I’m not leaking that much fluid anymore. Really, I’m only leaking a little bit and it’s infrequent– usually after I go to the bathroom and whatnot. The fluid is still clear and has no smell– so they aren’t worried about infection or meconium (if the baby gets stressed he can pass his first bowel movement– and that is a concern). Occasionally I’ll lose a moderate amount, but so far no one seems concerned with it– especially because my fluid level was so good at my last ultrasound and your body continues to create amniotic fluid. I’ve not had any blood or mucous plug loss either. So the signs are pointing to a content baby who may very well gestate to 34 weeks (and maybe beyond!).

I’m not having contractions regularly– maybe 1-2 an hour and they are not painful. I do notice when I get in the shower or I’m up for a few minutes that I’ll have several more than normal, so they obviously want to keep me on bed rest, but that’s about it. I’m getting different opinions on if they think they will give me something to stop contractions if they were to start– I’ve heard it both ways: some say they will just let me go into labor, and some say they will try to stop it. I guess we’ll have to wait and see if that were to happen.

On a positive note everyone is super impressed with our NST and his heart rate fluctuations. The nurse tonight showed me his strip compared to another strip (the other strip was still fine, but you could see a lot more variability in his). She said he looks like a full term baby on the strip. He’s been such a happier baby since the magnesium was stopped– He’s moving constantly and I love it. Also, I haven’t had anymore emotional episodes like I did the first few days here. I’m finally able to get some sleep, and I’m feeling so much more confident now that we’ve made it to 33 weeks and the steroids have had a chance to do their thing.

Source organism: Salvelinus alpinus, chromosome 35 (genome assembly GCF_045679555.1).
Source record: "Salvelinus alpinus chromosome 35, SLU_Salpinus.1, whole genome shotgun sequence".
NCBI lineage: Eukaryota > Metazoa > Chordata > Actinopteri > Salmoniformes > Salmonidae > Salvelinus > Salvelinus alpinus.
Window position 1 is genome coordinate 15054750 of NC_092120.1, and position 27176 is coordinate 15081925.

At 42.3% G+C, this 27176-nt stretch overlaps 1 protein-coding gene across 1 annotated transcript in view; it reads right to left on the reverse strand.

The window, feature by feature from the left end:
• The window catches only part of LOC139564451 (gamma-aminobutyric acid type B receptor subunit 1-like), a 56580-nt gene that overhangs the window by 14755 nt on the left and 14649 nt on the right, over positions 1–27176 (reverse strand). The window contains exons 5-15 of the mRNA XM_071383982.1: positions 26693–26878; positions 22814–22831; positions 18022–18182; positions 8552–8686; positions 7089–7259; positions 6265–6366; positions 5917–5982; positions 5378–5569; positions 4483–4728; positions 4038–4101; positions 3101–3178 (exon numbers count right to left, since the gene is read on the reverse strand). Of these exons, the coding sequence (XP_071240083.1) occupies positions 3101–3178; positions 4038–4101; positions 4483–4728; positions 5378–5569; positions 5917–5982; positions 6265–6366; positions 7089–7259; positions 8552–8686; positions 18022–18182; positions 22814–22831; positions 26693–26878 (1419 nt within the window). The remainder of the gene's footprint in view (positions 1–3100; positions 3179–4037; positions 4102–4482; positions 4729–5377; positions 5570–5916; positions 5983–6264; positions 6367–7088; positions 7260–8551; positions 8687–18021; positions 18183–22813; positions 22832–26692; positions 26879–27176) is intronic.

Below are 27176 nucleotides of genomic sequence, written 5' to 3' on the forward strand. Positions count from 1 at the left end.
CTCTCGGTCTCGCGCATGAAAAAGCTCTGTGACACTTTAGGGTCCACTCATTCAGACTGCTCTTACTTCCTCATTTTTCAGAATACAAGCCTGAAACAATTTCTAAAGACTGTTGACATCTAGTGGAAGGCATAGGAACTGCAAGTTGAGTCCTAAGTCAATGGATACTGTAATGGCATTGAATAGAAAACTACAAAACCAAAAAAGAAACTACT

Overall– all things considered we are doing great here. Obviously it’s not ideal to have a premature rupture of membranes, but we got very lucky with how things have been progressing and I couldn’t ask for more given our situation. I’m also very lucky that my husband is self employed and is able to stay with me around the clock. He hasn’t left me once except to run to a store, and even then he only left because his mom was here to keep me company. We’re also very lucky that our hospital is in the town we just moved out of– and we’ve got tons of friends who live nearby and have been so wonderful about checking in on us and picking things up for us if we needed anything. We’re also so (so, so, so) grateful that his mom is retired and is able to keep an eye on our dog back home– We miss our fur child!

So for now, I’m gonna stop with the daily updates. If anything changes or something exciting happens I’ll try to update.

 

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Hospital: Day 3

Another uneventful day ‘labor’ wise, but a pretty eventful day in the sense that several things happened.

This morning my doctor rounded and she said the plan is still to just stay here– I’ve got 5 days of IV antibiotics ordered and I’ve only had 3 days worth– so I don’t know if her plan will change once that happens. From what I understood if I go into labor at this point they are just going to let me labor and give birth (assuming our boy is not in distress, obviously), and if I don’t go into labor by the time I reach 34 weeks then they will induce me– but none of that has been said in exactly those words. So we’ll see what happens. Decisions are being made as my case develops.